Photographic trends I just don’t understand

It is no mystery that I have a passion for photography. Having published two books and posting regularly on my Flickr stream, and knowing the theory of optics in addition to just snapping around, I think I know what I’m doing. Mind you, this does not mean I consider myself an artist. It may sound cliché, but I am strongly convinced that artist is a definition that others should cast upon you, rather that something you call yourself. In fact, despite what I am often told, I do not feel like my photography is that good. It’s not false modesty: I really don’t think so.

However, ever since the introduction of cheap compact cameras (and, god forbid, cheap reflex cameras), photography became mainstream. There is nothing inherently wrong with it – the more the merrier, right? – yet there are some trends in photography that I simply do not understand, and some that are just plain bad. Needless to say, these annoyances are most often perpetrated by hipsters or (gasp!) wannabe hipsters. Now, it has to be clarified that my concept of hipster includes not just the traditional, American-ish hipster, but more generally all those “subcultures” – trust me, quotes were never more appropriate – that strive to be alternative and ultimately fail to be unique. This includes, admittedly due to my cultural vantage point, the decadent leit-motif that seems to permeate the life of Italian teenage girls and young women. I may write specifically about this matter, as it’s not specific to photography.

So, without further ado, let me present a roundup of the most annoying trends in photography today. It goes without saying that this is merely my personal opinion.

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Back me up, store me away, and do so redundantly

I, like many others, have had my fair share of hard drive crashes; and like many others, I have my tastes when it comes to brands. My favorite brand is Seagate, my least favorite brand is Maxtor. This poses a big problem because they joined into Seagate Maxtor, so I usually lean towards Western Digital these days. The point is that you can love a brand as much as you want, but hard drives can and will fail. And will do so at the least appropriate the moment.

The best case scenario is that you have a very recent backup. The worst case scenario is that you don’t have any backup, and you lose valuable data, from either an emotional or professional point of view. Often, from both. This usually leads to nervous breakdowns, extensive cursing, going through a list of past, present and future deities to blame, and possibly weeping. I’ve done all of that, and I’m not ashamed of admitting so.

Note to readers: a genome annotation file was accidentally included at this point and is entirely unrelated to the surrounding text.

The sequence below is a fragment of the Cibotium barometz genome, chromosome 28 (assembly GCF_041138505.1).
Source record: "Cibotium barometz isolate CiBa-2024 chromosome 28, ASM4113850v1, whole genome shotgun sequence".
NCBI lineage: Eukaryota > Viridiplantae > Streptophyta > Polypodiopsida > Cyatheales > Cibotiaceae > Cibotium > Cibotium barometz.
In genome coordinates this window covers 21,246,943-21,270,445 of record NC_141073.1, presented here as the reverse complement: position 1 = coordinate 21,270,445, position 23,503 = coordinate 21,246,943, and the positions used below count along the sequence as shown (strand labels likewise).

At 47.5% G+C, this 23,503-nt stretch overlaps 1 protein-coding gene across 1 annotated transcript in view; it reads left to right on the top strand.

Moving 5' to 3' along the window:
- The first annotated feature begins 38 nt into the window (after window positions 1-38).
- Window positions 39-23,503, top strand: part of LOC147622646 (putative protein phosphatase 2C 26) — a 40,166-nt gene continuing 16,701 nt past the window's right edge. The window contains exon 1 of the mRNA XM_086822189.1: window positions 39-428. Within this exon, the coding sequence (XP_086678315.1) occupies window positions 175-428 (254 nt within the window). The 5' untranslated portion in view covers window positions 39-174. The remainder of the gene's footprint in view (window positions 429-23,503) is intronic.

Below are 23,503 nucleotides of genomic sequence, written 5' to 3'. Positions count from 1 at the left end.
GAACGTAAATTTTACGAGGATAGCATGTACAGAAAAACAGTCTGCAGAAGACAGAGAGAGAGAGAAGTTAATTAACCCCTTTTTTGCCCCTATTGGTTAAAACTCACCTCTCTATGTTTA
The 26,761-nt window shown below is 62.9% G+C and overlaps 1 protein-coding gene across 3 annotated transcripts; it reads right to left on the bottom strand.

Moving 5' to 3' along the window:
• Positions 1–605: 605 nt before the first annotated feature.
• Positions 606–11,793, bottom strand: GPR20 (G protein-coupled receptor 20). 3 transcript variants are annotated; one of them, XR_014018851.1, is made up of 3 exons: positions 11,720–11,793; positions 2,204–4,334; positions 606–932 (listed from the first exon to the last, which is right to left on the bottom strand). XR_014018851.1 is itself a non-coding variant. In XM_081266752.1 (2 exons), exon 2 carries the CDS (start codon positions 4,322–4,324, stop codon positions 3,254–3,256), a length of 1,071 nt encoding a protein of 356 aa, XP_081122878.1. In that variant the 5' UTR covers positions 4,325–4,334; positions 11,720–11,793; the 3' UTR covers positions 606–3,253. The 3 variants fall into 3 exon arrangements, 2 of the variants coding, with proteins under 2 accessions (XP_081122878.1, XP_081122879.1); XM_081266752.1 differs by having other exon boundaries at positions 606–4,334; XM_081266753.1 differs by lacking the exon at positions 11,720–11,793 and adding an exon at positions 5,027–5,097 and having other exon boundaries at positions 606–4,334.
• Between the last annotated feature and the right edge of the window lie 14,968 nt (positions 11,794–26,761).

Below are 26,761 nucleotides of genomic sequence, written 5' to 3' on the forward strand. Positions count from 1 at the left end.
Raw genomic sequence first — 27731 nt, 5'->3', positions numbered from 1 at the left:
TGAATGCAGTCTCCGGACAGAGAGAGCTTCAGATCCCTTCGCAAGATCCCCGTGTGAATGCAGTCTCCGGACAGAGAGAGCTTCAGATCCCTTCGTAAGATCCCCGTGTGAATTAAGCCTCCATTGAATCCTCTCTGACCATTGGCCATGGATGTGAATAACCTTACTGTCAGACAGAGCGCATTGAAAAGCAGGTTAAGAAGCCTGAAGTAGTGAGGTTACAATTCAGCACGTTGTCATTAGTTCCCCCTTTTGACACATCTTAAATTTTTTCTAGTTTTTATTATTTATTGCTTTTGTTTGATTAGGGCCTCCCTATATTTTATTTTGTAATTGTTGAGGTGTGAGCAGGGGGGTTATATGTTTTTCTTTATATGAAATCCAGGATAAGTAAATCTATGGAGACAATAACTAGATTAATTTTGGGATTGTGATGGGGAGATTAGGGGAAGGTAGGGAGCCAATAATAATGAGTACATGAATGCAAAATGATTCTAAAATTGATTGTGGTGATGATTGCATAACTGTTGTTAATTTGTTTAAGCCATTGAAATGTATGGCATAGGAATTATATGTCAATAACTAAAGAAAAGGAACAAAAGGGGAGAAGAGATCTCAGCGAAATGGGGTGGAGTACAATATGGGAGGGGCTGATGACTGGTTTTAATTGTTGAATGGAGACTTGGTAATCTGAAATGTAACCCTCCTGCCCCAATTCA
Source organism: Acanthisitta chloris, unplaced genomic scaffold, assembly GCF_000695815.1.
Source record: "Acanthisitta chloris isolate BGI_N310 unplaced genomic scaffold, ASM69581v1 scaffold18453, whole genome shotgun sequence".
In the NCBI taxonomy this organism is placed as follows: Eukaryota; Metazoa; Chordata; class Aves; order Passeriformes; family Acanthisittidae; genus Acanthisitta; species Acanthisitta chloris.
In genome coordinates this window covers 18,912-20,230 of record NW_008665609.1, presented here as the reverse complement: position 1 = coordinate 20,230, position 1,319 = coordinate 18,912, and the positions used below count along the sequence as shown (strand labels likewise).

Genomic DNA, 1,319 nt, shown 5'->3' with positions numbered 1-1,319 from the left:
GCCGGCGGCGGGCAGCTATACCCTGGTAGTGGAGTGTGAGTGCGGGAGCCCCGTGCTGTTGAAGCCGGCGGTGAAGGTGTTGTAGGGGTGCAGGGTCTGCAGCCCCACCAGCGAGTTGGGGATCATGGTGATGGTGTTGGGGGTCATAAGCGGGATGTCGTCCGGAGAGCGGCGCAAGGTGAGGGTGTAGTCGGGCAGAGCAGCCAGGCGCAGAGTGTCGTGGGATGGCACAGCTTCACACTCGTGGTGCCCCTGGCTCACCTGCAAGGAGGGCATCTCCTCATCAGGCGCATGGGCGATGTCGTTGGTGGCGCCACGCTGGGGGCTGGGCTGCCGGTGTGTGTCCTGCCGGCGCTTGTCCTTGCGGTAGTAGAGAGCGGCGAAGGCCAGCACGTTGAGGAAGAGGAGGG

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The only problem with Blu-ray is BD-J

Unlike Steve Jobs, who claims that Blu-ray is a bag of hurt, I think that Blu-ray is great. I’ll take instant 1080p24 at 40-45 MBps over 720p at 10 MBps without hesitation. In fact, I had originally bought a Playstation 3 mostly as a Blu-ray player rather than as a gaming rig, and I recently sold that in order to get a simpler yet stand-alone player. It supports BD profile 2.0, so it can do all the fancy things such as downloading material off the internet, provide real-time updates about the characters of the movie you’re watching (if the disc supports that, of course) and so on.

Everything is great on paper, but falls short in practice. The reason? It’s slow. Really, really slow. And this is not just about my Samsung player, because the PS3 did the very same thing. Something is inherently wrong with BD-J. Certainly processing power is not lacking: decoding a 50-megabit stream in full high definition takes a whole lot of CPU. Can’t such big processors handle the new menus? And it’s not a problem with the network either: if 8 megabits aren’t enough for the menus, I don’t know what it is.

While the disc menus are still acceptable, BD Live in particular is unbelievably slow. It takes time to download the content, and that’s surprising considering how limited the interface is. I don’t know exactly how it’s developed, but a website with a similar interface would be measured in the tens (or hundreds at most) of kilobytes. Why the same thing has to take so much through BD-J is beyond me. Perhaps the bytecode is huge? (Or maybe Java sucks? Hmm… tough one there.) And then again, why is navigating the finally-at-last-downloaded interface such a pain? You press a button, and it takes well over a second to register. Again: this also applied to the PS3, so it’s not exclusive to my relatively low-end player, which incidentally also has “Internet applications,” and they are just as slow. Probably it’s just local BD-J stuff.

Oh, and as a side note: my parents’ Blu-ray player has no internal memory. Mine has 64 MB — megabytes — of flash. On the other hand, my ebook reader has a solid gigabyte. Why not toss in a little bit more so that users are not forced to use USB thumb drives to access online content? Perhaps they want to make it harder for users to notice how slow BD-J is?